To generalize the method described in Paper I, let us suppose
the observed spectrum *I*(*x*,*t*) (the variable
is proportional to logarithm of
wavelength expressed in an arbitrary unit ; cf.
Simkin 1974) to be composed of spectra of
*n* stars which have no intrinsic variability apart from an
overall change of their intensities proportional to functions
which may be caused e.g., by ellipticity or eclipses
of binary components or by air-mass or humidity for the telluric
spectrum.

If the instantaneous radial velocity (of the star *j* at
the time *t*) ,
the composite spectrum is given by the convolution in *x*

The Fourier transform () of this equation reads

If we have *k* spectra (*k*>*n*) observed at times corresponding to various values of ,
we can - in principle - fit them by searching for appropriate
values of , and
. The velocities
can be treated either as independent values, or
to be given functions of time and certain parameters *p*, e.g.
the orbital elements of the spectroscopic binary.
Using the standard method of least squares we arrive at the
condition

where

Here is the weight of each Fourier mode *y* in the
exposure *l*. In practice, we suppose

The weight of each exposure can be chosen e.g. in
dependence on the number of photon counts. The function *w*(*y*)
can be introduced as a frequency filter, e.g. to cut off the low
frequency modes influenced by the rectification of the spectra.

**Figure 1:** Continuum and line intensities of uneclipsed
components (left) and in the primary eclipse (right)

Because *S* is bilinear in , the conditions
obtained for them from Eq. (3 (click here)) varying with respect to
(i.e. the variation of complex
conjugate of ) are linear equations

(*m*=1,...,*n*), which are moreover independent for each *y*.
Just this independence
of Fourier components, which is the consequence of the form of
Eq. (2 (click here)) local in the variable *y* (unlike the form of
Eq. (1 (click here)) integral in the variable *x*), makes the
disentangling of the observed spectra
easier in Fourier transform than in the wavelength space.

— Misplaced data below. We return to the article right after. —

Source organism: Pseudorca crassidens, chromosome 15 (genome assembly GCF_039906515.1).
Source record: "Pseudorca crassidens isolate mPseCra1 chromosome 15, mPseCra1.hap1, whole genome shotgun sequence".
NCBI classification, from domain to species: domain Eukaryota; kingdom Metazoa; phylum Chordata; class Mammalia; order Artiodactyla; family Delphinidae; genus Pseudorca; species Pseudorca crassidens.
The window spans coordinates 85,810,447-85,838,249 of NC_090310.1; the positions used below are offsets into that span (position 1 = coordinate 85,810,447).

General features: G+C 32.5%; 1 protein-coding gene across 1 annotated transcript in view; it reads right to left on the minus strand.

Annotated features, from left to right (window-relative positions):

Solving this system of equations for each *y* and substituting
into Eq. (4 (click here)), *S* can be optimized
only with respect to other parameters, which are much less
numerous.
It is obvious that Eq. (6 (click here)) is singular for *y*=0.
This corresponds to the fact that the contributions of individual
stars to the constant term of *I*(*x*) cannot be directly
distinguished. The continua of stars are almost constant and in
practice unaffected by the Doppler shift. Consequently, a large
error of can be expected for small values of
*y*. It can thus be convenient to cut-off this range of *y*
choosing here *w*(*y*)=0. An indirect method of distinguishing the
contributions to the continuum is described in Sect. 3 (click here).

*S* is bilinear also in the coefficients . Hence, varying
with respect to , we get the linear set of equations

for these coefficients. Because these coefficients are generally
still quite numerous (but less than the Fourier modes of
the component spectra), it is advantageous to solve for them
directly from these equations before optimizing *S* with respect
to either or *p*, in which it is non-linear.

It is important to keep in mind that the solutions of orbital
elements (or individual independent radial velocities),
the decomposition of the spectrum and the solution of component
intensities are inter-related and their self-consistent solution
should be found. This can be achieved iteratively starting from
some initial estimate of orbital parameters and line intensities.
An inner loop solving successively Eq. (6 (click here)) for
and then Eq. (7 (click here)) for is used
in KOREL, while the orbital parameters are solved in an outer
loop by simplex method. Practical experience shows, that slower,
but more stable convergence of some of coefficients can
be advantageous to get a better initial estimate. A successive
increasing of the number *k* of exposures can also help the
convergence.

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